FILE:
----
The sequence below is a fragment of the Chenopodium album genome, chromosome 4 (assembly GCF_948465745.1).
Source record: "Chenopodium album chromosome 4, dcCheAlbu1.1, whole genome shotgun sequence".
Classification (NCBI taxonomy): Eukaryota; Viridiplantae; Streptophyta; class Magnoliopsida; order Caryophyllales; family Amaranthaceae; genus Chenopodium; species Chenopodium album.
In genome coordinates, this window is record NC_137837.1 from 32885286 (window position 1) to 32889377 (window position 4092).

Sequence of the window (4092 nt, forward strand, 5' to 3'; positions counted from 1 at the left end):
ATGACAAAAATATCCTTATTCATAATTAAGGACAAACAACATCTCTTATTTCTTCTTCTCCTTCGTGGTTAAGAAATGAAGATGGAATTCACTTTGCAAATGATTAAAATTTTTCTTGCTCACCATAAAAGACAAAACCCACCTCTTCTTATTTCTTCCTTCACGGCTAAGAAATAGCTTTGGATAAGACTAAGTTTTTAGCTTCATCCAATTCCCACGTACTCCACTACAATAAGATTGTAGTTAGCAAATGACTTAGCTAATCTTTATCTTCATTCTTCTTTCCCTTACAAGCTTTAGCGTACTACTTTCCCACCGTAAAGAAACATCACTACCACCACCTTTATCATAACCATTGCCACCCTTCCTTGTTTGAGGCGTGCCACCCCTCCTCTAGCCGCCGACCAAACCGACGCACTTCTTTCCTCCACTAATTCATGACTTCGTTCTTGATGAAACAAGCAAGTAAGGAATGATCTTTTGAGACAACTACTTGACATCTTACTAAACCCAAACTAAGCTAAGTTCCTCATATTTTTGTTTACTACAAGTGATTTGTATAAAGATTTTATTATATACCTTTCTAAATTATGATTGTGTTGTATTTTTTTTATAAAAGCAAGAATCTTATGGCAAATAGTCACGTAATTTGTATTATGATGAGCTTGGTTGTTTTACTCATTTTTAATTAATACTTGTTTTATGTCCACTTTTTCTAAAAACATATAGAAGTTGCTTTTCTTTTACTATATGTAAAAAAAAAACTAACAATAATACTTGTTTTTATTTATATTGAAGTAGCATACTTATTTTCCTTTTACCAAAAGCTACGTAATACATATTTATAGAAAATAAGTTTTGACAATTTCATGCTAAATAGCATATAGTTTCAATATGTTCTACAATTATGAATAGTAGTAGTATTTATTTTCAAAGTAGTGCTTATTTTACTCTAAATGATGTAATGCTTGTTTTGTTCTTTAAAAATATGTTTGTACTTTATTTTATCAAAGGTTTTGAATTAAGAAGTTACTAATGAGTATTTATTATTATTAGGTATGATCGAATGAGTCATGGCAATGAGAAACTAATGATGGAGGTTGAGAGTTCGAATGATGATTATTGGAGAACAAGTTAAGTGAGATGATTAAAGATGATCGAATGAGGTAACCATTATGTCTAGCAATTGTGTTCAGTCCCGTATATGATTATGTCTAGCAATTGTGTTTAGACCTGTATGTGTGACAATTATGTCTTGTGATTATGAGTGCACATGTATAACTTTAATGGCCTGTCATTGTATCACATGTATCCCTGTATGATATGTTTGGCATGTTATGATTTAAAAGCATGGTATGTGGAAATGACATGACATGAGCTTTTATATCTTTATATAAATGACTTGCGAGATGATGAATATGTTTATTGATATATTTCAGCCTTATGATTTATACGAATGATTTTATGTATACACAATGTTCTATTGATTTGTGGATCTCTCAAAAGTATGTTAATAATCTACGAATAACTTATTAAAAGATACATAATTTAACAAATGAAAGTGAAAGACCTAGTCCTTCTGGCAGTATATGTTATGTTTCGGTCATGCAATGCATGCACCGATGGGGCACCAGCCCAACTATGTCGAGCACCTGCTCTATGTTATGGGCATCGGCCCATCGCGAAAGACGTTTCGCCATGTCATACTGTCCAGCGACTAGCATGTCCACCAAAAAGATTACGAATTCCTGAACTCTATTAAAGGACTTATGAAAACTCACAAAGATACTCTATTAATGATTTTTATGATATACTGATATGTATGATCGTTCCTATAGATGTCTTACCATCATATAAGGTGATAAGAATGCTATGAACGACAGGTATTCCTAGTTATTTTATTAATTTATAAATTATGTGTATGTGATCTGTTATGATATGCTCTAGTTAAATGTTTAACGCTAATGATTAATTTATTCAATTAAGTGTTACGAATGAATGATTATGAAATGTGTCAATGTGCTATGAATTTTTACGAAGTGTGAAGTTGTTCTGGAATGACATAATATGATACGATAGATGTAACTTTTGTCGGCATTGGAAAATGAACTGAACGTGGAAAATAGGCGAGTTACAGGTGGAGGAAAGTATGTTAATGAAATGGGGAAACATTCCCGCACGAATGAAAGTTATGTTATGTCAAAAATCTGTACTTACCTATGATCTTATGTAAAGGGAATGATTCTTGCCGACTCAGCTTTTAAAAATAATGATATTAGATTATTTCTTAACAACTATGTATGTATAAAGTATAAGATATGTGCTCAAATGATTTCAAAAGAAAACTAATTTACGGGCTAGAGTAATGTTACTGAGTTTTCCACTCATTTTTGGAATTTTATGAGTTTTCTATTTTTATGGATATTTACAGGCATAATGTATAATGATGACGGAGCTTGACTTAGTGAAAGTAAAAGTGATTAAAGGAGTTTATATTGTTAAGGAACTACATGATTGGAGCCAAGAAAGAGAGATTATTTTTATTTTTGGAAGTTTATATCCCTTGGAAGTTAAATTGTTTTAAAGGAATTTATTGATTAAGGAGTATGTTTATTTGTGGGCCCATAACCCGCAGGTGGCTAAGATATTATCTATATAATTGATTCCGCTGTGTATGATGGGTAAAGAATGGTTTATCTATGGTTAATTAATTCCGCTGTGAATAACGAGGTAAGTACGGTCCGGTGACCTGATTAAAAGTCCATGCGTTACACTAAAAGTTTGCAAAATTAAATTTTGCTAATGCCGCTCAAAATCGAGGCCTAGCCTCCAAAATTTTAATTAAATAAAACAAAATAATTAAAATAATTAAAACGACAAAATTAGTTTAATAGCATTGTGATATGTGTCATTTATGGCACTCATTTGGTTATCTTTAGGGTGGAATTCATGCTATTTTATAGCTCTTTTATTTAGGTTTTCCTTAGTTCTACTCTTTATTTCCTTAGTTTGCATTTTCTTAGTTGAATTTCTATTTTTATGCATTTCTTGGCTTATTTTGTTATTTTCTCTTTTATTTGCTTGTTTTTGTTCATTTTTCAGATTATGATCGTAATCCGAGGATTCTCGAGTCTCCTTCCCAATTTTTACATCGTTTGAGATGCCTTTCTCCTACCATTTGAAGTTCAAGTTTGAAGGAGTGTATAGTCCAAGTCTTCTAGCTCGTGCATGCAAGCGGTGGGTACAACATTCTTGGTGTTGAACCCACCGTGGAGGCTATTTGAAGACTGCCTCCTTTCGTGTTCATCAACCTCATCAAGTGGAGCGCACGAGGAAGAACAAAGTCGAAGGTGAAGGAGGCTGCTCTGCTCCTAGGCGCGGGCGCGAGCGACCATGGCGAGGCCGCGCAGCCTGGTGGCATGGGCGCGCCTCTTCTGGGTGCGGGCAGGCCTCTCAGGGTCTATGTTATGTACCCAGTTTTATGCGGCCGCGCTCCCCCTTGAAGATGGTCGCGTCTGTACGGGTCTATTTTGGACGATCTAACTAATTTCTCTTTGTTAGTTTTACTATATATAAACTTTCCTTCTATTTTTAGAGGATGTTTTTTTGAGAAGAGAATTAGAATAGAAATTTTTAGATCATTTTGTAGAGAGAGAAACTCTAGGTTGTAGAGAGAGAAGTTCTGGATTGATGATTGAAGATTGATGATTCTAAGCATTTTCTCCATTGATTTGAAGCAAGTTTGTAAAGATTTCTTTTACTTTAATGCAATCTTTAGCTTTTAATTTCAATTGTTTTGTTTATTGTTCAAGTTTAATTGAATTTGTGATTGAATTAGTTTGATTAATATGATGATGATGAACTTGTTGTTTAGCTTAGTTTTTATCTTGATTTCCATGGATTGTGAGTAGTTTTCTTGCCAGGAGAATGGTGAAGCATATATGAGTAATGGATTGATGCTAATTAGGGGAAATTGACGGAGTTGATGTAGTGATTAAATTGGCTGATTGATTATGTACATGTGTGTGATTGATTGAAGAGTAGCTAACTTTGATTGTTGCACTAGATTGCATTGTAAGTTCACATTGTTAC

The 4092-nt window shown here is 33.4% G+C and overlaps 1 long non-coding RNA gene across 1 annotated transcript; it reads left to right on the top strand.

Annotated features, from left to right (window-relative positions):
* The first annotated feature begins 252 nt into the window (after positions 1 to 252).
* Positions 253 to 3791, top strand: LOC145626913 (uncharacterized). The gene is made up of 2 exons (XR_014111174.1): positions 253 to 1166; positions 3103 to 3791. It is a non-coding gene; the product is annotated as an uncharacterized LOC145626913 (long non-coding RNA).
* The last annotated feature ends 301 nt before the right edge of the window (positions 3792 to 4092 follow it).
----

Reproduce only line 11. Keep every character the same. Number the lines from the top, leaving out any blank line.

* The last annotated feature ends 301 nt before the right edge of the window (positions 3792 to 4092 follow it).